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My experience on the TV Drama Writers' Programme

Lauren Sequeira

Writer

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It’s so hard for new writers to get a script commission in the early stages of their career. So, to get onto the BBC TV Drama Writers’ Programme, to receive a paid script commission with one of the leading independent production companies in the UK, to write an original series plucked from the depths of your imagination, can only be described as a gift.

It all started with a callout to Agents and I applied with a TV pilot and a pitch document for a series idea for BBC Three. I was then invited to an interview with Ros Ward and Abigail Gonda. We discussed the pitch I sent in and some other ideas that had been bubbling away. Soon after, I learnt that I made the short list!

There was then a second interview with the Head of BBC Writersroom, Anne Edyvean, and development execs from New Pictures and BBC Studios. We talked a little more about ideas and things we liked on TV, and I was just really honest about where my ideas came from and why I wanted to write them... A few weeks after that I found out that I was one of 14 writers who got a place!

The 14 writers on the 2017 TV Drama Writers' Programme

We started the programme off with a residential full of lectures and seminars – and wine in the evening, can’t forget that… It was not only informative but a great bonding experience with the other writers. Once we had packed our bags and checked out, it was off to start our projects.

I paired up with New Pictures (The Missing, Indian Summers, Rellik, Requiem) and the wonderful Kim Varvell and Gus Lewis. We talked deeply about the right idea for the programme, and, naturally, it wasn’t an idea I’d initially pitched. It was a story that had something to say about the state of the world right now and looked closely at girls in gangs. We started off with research – including meeting with a girl who used to be in a gang. Then we got cracking with the pitch document followed by an outline/beat sheet for the pilot script. Kim and Gus were brilliant in getting close to the world and helping me generate ideas. Once we felt we couldn’t beat it and research it anymore, I started writing the first draft.

The TV Drama Writers' Programme script read-through

During all of this, we also got to attend seminars and workshops with some of the leading UK TV writers and producers (including Red Productions, Dan Sefton, Bill Gallagher) and their advice about writing television drama was invaluable. It was also lovely to hear how my fellow writers were getting on with their projects and help each other – it really was a warm environment and far from competitive.

By the end of the programme we had to deliver three drafts and two pitch documents. We had to then choose a 20-page extract for the read-through (which is always the most difficult task of all). I went with the final 20 pages as I felt the momentum and the political message was at its strongest.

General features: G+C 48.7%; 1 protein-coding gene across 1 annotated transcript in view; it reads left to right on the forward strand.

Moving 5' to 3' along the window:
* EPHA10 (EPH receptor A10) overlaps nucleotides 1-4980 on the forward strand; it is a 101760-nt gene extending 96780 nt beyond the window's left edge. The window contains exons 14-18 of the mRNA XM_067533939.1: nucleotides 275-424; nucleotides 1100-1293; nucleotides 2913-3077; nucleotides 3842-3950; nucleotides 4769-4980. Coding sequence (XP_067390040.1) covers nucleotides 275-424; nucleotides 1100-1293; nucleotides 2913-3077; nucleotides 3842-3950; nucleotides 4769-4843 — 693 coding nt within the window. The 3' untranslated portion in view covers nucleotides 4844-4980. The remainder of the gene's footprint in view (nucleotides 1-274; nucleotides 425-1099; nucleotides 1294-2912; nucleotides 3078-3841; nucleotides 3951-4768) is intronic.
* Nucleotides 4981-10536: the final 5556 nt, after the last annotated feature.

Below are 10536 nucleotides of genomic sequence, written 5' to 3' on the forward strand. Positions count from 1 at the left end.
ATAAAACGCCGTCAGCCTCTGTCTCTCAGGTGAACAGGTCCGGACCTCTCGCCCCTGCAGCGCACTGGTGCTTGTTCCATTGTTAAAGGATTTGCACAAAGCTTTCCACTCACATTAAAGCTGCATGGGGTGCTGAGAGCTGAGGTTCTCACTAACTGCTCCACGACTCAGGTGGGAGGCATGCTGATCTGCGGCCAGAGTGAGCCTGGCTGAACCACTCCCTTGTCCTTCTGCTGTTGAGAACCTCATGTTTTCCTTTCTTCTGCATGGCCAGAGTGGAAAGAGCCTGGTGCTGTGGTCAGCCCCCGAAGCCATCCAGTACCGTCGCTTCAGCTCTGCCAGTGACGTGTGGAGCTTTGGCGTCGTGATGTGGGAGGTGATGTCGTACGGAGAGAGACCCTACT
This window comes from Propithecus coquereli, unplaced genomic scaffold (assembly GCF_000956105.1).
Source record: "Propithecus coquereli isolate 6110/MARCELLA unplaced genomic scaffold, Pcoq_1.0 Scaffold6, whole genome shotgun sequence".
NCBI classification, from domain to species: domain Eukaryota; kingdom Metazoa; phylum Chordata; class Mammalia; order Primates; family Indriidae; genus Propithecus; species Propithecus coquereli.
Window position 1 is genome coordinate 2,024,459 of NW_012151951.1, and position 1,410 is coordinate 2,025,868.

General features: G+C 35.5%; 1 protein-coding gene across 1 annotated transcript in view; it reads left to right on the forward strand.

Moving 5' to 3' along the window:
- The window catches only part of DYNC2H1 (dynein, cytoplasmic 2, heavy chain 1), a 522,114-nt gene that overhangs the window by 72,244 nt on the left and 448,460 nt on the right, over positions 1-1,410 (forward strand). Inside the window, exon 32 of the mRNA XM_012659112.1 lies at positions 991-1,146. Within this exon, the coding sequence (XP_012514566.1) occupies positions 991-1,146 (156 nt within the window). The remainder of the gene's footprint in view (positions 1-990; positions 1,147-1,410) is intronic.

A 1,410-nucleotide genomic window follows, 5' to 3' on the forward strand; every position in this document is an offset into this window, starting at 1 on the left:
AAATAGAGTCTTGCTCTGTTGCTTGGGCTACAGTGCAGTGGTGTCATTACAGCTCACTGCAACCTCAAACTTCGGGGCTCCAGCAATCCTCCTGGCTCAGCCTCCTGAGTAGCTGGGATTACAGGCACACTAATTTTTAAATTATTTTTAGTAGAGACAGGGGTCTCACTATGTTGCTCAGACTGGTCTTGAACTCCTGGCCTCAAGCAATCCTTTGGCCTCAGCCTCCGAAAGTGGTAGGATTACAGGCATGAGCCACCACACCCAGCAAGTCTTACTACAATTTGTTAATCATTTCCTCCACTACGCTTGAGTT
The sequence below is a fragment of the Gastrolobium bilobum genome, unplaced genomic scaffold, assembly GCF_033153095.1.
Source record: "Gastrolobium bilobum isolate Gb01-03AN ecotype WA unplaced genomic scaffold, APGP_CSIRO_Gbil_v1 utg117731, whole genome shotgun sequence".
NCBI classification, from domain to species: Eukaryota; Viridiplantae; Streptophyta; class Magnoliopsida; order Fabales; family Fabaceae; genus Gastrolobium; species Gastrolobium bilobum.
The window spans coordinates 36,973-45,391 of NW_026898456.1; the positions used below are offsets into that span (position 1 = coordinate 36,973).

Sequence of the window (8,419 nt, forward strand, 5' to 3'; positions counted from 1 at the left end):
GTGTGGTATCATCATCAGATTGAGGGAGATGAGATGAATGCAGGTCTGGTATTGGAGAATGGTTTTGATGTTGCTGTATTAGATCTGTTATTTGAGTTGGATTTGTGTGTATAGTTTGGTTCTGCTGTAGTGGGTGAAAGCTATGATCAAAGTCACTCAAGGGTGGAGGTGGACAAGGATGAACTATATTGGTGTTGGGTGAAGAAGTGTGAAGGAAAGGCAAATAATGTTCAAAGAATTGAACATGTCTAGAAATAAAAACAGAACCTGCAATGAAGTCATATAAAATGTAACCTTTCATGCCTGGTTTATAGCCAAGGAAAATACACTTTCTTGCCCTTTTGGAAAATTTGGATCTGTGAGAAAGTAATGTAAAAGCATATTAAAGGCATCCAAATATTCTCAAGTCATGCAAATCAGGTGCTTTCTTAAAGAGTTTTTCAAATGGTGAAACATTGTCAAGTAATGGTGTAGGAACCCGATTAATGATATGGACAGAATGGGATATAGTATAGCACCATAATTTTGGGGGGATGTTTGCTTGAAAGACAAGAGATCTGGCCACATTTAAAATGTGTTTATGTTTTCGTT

The event was directed by Andy Hay with a cast of prominent actors – Emmanuella Cole, Lindsey Coulson, Farzana Dua Elahe, Patrick Miller, Steven Miller, Sean Sagar. It was so nice to hear each writer’s script and the worlds were so different.

I had to wait until the very end to hear mine read out, so the nerves – that had been building for two days - were real. Also, picking the final 20 pages meant I had to explain what had happened before. It was such a warm and open environment and the entire cast offered deep and insightful feedback afterwards, not only in response to the extract they had read, but the series as a whole.

The response I got for mine was out of this world. MORE than what I could’ve hoped for. It was so good to hear the words I’d written read out loud and hear the encouragement in the room that this drama should get made. In fact, as I write this – a couple of days after the read-through – a BBC commissioner has asked to read the full script (!!) so crossing all fingers, toes, and eyes.

The actors and director at the read-through (l-r Patrick Miller, Lindsey Coulson, Steven Miller, Emmanuella Cole, Sean Sagar, Farzana Dua Elahe, Andy Hay)

The read-through marks the end of the Programme, but it’s just the beginning really. I’m still working with New Pictures and hope that the BBC commissioners give us the green light.

The BBC Writersroom team are still there for support and advice. The scheme has been truly invaluable in these beginning stages of my career and the relationships that you build – particularly with your production company. It’s a collaborative process and this scheme really teaches you that.

Despite what happens next, I have a script I can be proud of, and a deep relationship with a production company I admire.

Find out more about the TV Drama Writers' Programme

(Please note this is a separate scheme from our open submission Script Room with more restricted entry criteria)

 

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